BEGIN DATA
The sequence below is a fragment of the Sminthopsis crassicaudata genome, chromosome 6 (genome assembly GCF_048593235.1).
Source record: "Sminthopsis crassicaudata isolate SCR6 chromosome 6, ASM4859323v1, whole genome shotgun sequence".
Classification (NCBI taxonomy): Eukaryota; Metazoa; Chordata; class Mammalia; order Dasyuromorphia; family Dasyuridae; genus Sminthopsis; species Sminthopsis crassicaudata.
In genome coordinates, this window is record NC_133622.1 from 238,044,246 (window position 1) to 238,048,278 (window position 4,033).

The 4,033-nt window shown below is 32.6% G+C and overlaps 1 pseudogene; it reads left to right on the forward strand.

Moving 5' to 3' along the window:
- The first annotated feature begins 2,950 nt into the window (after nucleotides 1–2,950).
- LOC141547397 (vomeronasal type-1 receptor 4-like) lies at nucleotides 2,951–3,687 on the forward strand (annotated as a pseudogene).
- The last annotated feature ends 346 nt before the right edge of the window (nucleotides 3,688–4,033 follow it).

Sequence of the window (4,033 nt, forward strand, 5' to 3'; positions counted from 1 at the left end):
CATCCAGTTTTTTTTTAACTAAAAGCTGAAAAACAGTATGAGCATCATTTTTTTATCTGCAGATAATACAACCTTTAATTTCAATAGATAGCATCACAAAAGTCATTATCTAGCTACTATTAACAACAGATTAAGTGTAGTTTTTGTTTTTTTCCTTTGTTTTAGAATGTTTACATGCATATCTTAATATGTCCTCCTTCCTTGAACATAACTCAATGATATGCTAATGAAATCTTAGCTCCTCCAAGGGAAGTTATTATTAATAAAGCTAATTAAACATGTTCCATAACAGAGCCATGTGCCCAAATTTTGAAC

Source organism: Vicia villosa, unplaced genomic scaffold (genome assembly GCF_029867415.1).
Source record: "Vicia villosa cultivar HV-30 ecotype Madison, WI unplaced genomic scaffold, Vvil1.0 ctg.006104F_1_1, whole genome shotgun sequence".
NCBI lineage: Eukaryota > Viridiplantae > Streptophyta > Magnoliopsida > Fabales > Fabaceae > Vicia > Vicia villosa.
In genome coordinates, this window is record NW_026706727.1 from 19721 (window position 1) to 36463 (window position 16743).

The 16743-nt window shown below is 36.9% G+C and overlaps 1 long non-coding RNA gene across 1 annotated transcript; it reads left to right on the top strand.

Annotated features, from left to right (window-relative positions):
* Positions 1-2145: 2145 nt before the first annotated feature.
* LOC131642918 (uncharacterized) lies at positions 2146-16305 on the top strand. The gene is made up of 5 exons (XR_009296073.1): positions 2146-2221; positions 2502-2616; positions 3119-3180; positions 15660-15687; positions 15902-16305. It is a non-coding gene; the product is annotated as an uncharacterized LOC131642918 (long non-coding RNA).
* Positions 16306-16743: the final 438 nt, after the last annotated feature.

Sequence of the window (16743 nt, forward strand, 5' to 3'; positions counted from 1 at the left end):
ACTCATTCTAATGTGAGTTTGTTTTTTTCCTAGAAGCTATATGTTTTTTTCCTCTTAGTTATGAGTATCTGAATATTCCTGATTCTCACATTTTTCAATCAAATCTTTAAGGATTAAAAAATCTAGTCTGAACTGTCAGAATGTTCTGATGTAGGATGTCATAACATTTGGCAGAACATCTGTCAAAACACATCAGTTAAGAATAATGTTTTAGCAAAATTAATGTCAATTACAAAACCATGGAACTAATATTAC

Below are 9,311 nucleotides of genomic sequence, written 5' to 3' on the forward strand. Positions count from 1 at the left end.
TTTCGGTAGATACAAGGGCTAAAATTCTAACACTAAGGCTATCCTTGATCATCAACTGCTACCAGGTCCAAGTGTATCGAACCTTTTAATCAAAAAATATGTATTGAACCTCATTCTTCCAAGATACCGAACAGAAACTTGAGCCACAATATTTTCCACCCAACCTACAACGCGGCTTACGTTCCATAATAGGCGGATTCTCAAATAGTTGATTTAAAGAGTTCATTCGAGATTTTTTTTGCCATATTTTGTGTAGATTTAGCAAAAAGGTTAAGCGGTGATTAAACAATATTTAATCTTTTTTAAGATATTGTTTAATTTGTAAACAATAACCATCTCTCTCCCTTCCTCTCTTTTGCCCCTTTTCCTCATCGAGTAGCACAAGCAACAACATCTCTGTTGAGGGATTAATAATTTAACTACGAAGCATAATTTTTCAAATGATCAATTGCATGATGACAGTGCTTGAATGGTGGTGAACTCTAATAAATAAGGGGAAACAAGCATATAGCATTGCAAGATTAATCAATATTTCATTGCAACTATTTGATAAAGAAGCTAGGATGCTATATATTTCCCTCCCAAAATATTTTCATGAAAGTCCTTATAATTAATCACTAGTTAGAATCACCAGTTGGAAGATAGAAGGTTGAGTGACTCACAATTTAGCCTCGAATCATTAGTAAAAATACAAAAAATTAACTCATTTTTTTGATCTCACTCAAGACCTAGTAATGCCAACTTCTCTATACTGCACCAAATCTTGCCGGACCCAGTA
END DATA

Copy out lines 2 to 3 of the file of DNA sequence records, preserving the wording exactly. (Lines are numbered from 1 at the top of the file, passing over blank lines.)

Source record: "Sminthopsis crassicaudata isolate SCR6 chromosome 6, ASM4859323v1, whole genome shotgun sequence".
Classification (NCBI taxonomy): Eukaryota; Metazoa; Chordata; class Mammalia; order Dasyuromorphia; family Dasyuridae; genus Sminthopsis; species Sminthopsis crassicaudata.